22 comments on “Bluestone frog. 1906.

  1. Stories about frogs surviving for some time in rocks have been going for so long perhaps they’re not news anymore or as Metan suggests maybe someone just squelches them.( ouch, sorry) But Nessie, well it’s been mooted for years that s/he must be one of a family to breed and still be around. This begs the question about whether they live in the Loch and can’t stand each other’s company and so swim alone, or whether they live outside the Loch and just visit. That then lead us to ask just where the heck do they live the rest of the time and are they the sea serpents that sightings of used to be in the news on a regular basis?

    • I think if there was a monster of the Loch there would have to be more than one. Tales of the beast have been around for so long that if only one had really existed I am not sure what would be more amazing, the creature itself or its amazing longevity!

  2. I had to wince at your conclusion Metan. I have found so many frogs in my garden while moving rocks by hand. I save the little guys with great tenderness and hate the thought of how many get, as you say, squished by heavy machinery.

    • We are the same. Whenever we move an old woodpile or start a burn in the outside fireplace we are careful to make sure that all the little hoppers are carefully scooped up and put in a safer spot.

      We actually need to rebuild our back verandah but Frogland is located under there and I am scared that any work will be the end of that little colony, so we just keep putting it off!

      Sad to think that any still-existing ‘frog in a rock’ critters are likely to be squished without anyone even noticing, but I think it is a valid assumption to make. 😦

      • Yeah, it’s amazing where they turn up. I redid a rock retaining wall last spring, just after a lot of rain and they were there under almost every single rock! And now the tadpoles in my pond are supplying the neighbourhood with even more froggies. I love the little beggars. 😀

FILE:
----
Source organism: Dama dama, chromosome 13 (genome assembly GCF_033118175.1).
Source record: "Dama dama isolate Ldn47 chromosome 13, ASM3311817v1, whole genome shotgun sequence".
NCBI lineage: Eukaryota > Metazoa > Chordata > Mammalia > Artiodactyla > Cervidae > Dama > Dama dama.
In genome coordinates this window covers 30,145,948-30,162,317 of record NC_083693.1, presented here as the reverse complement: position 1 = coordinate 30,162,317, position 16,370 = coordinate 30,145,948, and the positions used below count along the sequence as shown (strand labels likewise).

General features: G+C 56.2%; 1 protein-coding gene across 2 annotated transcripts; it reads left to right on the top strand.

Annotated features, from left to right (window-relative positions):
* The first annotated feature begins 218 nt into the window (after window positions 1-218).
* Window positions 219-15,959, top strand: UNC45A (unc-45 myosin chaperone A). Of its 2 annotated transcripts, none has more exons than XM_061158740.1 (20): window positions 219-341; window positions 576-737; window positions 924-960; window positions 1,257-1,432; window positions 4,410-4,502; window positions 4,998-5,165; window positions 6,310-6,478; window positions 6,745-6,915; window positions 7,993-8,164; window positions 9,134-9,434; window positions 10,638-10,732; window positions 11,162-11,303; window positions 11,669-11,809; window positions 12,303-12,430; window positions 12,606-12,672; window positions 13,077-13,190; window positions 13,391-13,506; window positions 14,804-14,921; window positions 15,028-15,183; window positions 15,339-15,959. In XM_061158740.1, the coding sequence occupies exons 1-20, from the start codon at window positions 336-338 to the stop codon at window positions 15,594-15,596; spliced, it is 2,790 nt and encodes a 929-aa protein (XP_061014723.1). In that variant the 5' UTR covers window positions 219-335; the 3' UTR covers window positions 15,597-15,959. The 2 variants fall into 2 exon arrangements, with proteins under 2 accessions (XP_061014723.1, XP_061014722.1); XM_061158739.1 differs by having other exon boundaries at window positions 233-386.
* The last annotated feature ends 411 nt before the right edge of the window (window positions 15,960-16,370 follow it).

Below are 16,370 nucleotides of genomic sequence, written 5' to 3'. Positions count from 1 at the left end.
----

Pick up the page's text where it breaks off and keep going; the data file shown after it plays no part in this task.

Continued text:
• lol – me too! I think they found their way to my pond from my neighbours small dam and they’ve been here ever since. I just love hearing my resident frog calling females on a warm summer’s night.

  3. During the course of our days there are so many rabbit holes we pass by, so many tiny journeys we ignore. I’m going to the beach tomorrow – where there will always be marvelous things to discover, as long as you take the time to look.

    • Enjoy your trip to the beach, it is freezing here, a bit of beach weather would be a welcome change!
      I love going to the rockpools. The tiny little lives that live in each pond. It is like a thousand little worlds all just waiting to be discovered.

      Whenever we go for a bushwalk etc I am the one not noticing that gigantic tree because I am squatting on the ground with my camera! There are so many tiny things there, plants, mushrooms, lichens, insects that most people never even see. I love it when others appreciate the tiny things too 🙂

  4. Frogs get into all kinds of places. We had a frog stuck behind our washing machine once and only found out about it because the cats wouldn’t move from in front of the machine and sat there staring for ages. It was happily released into the garden by my dad.

    • Lucky it had the sense to stay still and not try to escape while it was being watched by your hungry cats!

      We get them inside sometimes in the warm weather. Last summer I was in the kitchen and what I though was a spider darted out towards me. I lifted up my foot to stomp on the audacious little bugger and luckily took a second look before I squished a dusty (my bad housework again 😉 ) frog who was just trying to find its way back outside!
      Frogs are one of my favourite animals 😀

        • One of the most common spiders we have is a pretty big one, the Huntsman. They are not poisonous but are really fast and dart around in a terrifying fashion. They don’t run away either and are very likely to run right at you… eeek! Their body is not too big but their legs are really long. When a spidery thing as wide as your spread hand comes at you, it doesn’t matter how harmless they, are you just freak! 🙂 http://en.wikipedia.org/wiki/Huntsman_spider

          Our frogs at home are waaaay smaller but when they are jumping with their legs out (and covered in fluff) it is easy to be surprised enough to mistake it for a spider…. That was my excuse anyway. Just glad I didn’t squash it.

    • I know. It is far more important for us to know which famous person is cheating on their partner than to read about stuff that is actually amusing…

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